Travel Midwest History

Lake Michigan Interstate Gateway Alliance (LMIGA)

In 1993, USDOT identified the Gary-Chicago-Milwaukee Corridor (GCM) as an Intelligent Transportation System (ITS) Priority Corridor. Initial membership included a coalition of Illinois, Indiana, and Wisconsin transportation agencies and other interested parties. The primary focus of GCM was corridor planning and development of coordinated responses to traffic congestion. In late 2006, the focus of the GCM Corridor was reoriented towards interstate operations, and the name changed to reflect the new focus. The new Lake Michigan Interstate Gateway Alliance (LMIGA) was born, and at this time its corridor boundaries were expanded to include southwest Michigan and the area east and south of Madison, Wisconsin. The total LMIGA coverage area includes 51 counties encompassing parts of four states (Wisconsin, Illinois, Indiana, and Michigan).

Today, LMIGA is a voluntary organization with active member participation from the Wisconsin Department of Transportation, the Illinois Department of Transportation, the Indiana Department of Transportation, the Michigan Department of Transportation, the Illinois Tollway, the Skyway Concession Company LLC, and the Indiana Toll Road Concession Company LLC. The goal of LMIGA is to focus on operations within the region to ensure that traffic moves safely and efficiently. This goal is realized by interagency communication and coordination, improvement projects, training efforts, and region wide planning.

The LMIGA ITS Priority Corridor Program operates through a comprehensive structure of work groups that meet on a regular basis. LMIGA regional travel information, including current travel time, congestion, incident, construction, special event, and weather information is available on the Travel Midwest web site.

The Great Lakes Regional Transportation Operations Coalition (GLRTOC)

The Great Lakes Regional Transportation Operations Coalition (GLRTOC) includes transportation agencies responsible for operations on major transportation routes stretching from Minneapolis, Minnesota to Toronto, Ontario (Canada). The GLRTOC was formed in May 2010 with a core mission to collaborate on improving cross-regional transportation operations in support of regional economic competitiveness and improved quality of life. The major GLRTOC goals include incident management, improved freight operations, work zone coordination and regional coordinated traveler information. The GLRTOC three strategic focus areas include freight operations, reliability and mobility strategies, and traffic incident management/emergency transportation operations. The GLRTOC has also established relationships with adjacent multistate coalitions to enhance the use of technology and reliable operations and to provide the most efficient transportation network for mega-regions and the nation as a whole.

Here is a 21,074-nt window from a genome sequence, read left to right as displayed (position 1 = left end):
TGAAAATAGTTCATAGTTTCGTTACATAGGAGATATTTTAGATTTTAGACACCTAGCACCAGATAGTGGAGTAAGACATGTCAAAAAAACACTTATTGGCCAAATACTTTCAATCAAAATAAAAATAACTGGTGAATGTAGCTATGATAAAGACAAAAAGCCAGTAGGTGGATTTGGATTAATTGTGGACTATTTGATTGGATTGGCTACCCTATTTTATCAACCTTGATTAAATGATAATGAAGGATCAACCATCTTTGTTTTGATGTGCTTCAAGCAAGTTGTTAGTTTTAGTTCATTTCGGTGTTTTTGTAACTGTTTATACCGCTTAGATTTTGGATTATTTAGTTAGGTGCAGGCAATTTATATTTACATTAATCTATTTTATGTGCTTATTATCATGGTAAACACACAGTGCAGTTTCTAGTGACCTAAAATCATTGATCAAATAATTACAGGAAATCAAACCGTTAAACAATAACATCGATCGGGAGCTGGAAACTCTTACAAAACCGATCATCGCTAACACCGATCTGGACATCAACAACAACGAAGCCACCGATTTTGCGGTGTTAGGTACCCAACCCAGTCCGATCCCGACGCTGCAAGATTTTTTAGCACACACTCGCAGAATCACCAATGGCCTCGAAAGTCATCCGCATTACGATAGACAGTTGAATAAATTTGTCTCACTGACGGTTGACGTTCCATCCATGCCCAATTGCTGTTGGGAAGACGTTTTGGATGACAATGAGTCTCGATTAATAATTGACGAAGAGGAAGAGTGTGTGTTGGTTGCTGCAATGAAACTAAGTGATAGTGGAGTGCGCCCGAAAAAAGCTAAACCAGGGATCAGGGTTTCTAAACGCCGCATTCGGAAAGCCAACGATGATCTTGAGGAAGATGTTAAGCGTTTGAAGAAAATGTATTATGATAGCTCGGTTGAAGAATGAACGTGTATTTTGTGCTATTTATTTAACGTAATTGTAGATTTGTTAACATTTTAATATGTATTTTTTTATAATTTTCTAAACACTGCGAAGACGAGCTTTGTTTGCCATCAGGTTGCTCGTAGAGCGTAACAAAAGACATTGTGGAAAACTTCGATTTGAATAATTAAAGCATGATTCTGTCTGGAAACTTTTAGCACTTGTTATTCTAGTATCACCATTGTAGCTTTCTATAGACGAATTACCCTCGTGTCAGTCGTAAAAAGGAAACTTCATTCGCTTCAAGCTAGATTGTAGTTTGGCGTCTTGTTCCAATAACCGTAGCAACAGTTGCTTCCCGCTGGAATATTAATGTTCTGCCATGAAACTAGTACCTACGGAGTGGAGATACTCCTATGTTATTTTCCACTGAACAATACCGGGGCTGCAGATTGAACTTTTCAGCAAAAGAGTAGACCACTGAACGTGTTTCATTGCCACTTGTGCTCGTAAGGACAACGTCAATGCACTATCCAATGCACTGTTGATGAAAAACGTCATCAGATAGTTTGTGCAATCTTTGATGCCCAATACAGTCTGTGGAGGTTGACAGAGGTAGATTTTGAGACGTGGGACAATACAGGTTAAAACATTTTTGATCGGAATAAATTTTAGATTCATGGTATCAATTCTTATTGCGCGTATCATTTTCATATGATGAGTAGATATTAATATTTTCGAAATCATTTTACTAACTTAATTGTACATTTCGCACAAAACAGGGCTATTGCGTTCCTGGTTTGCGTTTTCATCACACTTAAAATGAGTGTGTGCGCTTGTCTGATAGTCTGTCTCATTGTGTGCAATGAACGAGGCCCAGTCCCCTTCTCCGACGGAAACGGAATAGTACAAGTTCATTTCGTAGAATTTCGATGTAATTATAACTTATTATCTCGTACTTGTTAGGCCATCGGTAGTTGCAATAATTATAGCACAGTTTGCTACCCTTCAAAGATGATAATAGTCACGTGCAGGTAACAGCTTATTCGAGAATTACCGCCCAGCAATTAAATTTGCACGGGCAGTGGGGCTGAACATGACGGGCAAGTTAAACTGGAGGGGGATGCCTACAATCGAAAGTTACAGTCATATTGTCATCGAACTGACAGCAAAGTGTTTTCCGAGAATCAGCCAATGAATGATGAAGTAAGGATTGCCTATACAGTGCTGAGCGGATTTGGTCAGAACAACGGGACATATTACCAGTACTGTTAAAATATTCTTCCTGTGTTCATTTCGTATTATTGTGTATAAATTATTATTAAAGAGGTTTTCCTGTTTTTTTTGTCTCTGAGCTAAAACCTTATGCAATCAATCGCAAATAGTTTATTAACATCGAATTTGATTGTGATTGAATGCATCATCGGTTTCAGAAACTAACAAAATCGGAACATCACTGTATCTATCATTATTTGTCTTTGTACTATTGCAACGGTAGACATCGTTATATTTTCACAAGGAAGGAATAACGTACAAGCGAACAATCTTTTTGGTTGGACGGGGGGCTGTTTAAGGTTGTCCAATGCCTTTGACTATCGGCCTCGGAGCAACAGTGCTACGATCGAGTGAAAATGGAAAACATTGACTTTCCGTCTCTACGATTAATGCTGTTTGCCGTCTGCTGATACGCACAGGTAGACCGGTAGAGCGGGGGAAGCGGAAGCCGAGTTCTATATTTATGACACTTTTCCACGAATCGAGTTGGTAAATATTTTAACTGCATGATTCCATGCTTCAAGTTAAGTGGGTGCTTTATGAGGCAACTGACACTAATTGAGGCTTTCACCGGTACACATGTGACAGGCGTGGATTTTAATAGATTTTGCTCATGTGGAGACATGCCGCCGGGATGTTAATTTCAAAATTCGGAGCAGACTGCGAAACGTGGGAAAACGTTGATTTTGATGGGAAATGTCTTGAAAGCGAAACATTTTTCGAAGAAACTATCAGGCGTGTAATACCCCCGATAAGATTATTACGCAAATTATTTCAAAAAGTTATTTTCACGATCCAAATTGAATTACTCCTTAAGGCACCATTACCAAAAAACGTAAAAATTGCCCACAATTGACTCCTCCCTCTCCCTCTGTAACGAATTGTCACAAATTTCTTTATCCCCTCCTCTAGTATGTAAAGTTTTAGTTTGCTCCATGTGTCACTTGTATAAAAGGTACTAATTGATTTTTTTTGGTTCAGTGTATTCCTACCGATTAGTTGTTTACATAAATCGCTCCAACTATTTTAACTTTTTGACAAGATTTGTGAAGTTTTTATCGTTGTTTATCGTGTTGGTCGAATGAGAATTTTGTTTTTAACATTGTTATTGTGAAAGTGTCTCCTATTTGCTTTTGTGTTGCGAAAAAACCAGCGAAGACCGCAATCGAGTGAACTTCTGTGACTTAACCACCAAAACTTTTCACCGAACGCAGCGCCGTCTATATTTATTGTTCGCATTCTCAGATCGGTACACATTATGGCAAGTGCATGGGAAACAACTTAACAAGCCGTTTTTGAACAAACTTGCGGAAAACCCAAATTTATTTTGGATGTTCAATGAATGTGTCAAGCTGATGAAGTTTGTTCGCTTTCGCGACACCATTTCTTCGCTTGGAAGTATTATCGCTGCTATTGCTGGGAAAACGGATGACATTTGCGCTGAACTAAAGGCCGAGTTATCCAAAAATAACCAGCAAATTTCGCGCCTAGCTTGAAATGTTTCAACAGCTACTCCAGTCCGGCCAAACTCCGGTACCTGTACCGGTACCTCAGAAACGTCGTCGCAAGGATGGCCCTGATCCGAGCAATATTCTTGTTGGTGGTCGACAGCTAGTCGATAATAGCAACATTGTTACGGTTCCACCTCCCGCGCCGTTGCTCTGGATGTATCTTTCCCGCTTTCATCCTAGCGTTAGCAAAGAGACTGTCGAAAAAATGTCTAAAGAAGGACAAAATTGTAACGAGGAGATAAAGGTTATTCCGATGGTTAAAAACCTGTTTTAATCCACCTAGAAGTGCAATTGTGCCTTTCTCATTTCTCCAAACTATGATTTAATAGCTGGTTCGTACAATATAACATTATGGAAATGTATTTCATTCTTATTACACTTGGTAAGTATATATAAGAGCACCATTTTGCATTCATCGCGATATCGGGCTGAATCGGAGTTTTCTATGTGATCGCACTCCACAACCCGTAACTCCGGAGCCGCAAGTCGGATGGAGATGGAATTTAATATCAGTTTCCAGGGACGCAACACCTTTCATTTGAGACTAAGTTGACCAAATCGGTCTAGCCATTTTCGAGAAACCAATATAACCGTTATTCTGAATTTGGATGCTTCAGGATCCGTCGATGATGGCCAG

One of the GLRTOC projects included expansion of the Gateway Traveler Information System (GTIS)/Travel Midwest website to cover the entire Interstate 94 corridor from Minneapolis, Minnesota to Detroit, Michigan. This expansion included all interstates in the Minneapolis/St. Paul and Detroit metropolitan areas in addition to providing coverage along Interstate 69 and Interstate 96 in Michigan. The goal of this project was to have automated GTIS connections with other major traffic management and operations centers in the GLRTOC area to display traveler information (travel times, speed, congestion, construction, incident, special event, and camera views, etc.).

Downstate Illinois Expansion

In 2015, the GTIS was expanded to cover the remainder of the State of Illinois. Additional maps that cover Bloomington/Normal, Champaign/Urbana, Effingham, Kankakee, Metro East St. Louis, Peoria and Springfield were added. The following interstates were added to the reports: I-24, I-64, I-70, I-72, I-155, I-164, I-172, I-255, I-270, I-465, and I-474. The traveler information data that was made available includes construction, travel times and congestion (where available), incidents, special events, and hazardous weather (that impacts traffic). Dynamic message signs and closed circuit television cameras were displayed on the maps and reports.

The goal of the Downstate Illinois Expansion was to make GTIS/Travel Midwest website serve as the foundation traveler information resource for the Illinois Department of Transportation website Getting Around Illinois).

Iowa / Ohio Expansion

In 2017, the GTIS was expanded to cover I-80 from central Iowa to northwestern Ohio. Maps of Des Moines and Toledo were added. The following interstates in Iowa were added to reports: I-35, I-74, I-80, I-235, I-280, and I-380. The following interstates in Ohio were added to reports: I-75, I-80, I-90, I-280, I-475, US-23, and US-24. The traveler data that was made available includes dynamic message signs, incidents and construction data in Iowa.

Missouri Expansion

In 2018, the GTIS was expanded to cover the St. Louis metropolitan area in Missouri. A map of St. Louis was added. The following interstates in Missouri were added to reports: I-44, I-55, I-64, I-70, I-170, I-255, and I-270. The traveler data that was made available includes dynamic message signs, incidents, and construction in Missouri.

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Mon May 23 2022 09:17:39 CDT